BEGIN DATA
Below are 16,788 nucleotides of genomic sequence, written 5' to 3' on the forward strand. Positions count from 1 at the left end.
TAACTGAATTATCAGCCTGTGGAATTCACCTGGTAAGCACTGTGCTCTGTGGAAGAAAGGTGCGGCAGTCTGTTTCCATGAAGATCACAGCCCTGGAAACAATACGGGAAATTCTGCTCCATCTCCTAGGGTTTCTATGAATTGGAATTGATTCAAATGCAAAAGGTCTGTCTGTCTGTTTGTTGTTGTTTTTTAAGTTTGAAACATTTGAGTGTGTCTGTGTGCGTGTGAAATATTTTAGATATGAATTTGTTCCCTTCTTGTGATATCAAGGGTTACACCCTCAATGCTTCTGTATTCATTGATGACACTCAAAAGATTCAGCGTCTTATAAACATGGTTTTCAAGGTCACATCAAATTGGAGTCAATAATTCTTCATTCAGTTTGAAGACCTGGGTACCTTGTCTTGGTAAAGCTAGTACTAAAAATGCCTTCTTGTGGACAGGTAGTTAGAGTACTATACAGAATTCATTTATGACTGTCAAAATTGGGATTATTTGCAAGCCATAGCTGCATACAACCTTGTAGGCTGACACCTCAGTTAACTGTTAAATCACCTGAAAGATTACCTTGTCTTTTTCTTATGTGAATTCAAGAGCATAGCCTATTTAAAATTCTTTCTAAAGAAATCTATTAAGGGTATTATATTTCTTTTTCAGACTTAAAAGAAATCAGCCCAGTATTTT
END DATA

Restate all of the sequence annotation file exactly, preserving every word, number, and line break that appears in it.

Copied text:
Below are 16,788 nucleotides of genomic sequence, written 5' to 3' on the forward strand. Positions count from 1 at the left end.
TAACTGAATTATCAGCCTGTGGAATTCACCTGGTAAGCACTGTGCTCTGTGGAAGAAAGGTGCGGCAGTCTGTTTCCATGAAGATCACAGCCCTGGAAACAATACGGGAAATTCTGCTCCATCTCCTAGGGTTTCTATGAATTGGAATTGATTCAAATGCAAAAGGTCTGTCTGTCTGTTTGTTGTTGTTTTTTAAGTTTGAAACATTTGAGTGTGTCTGTGTGCGTGTGAAATATTTTAGATATGAATTTGTTCCCTTCTTGTGATATCAAGGGTTACACCCTCAATGCTTCTGTATTCATTGATGACACTCAAAAGATTCAGCGTCTTATAAACATGGTTTTCAAGGTCACATCAAATTGGAGTCAATAATTCTTCATTCAGTTTGAAGACCTGGGTACCTTGTCTTGGTAAAGCTAGTACTAAAAATGCCTTCTTGTGGACAGGTAGTTAGAGTACTATACAGAATTCATTTATGACTGTCAAAATTGGGATTATTTGCAAGCCATAGCTGCATACAACCTTGTAGGCTGACACCTCAGTTAACTGTTAAATCACCTGAAAGATTACCTTGTCTTTTTCTTATGTGAATTCAAGAGCATAGCCTATTTAAAATTCTTTCTAAAGAAATCTATTAAGGGTATTATATTTCTTTTTCAGACTTAAAAGAAATCAGCCCAGTATTTT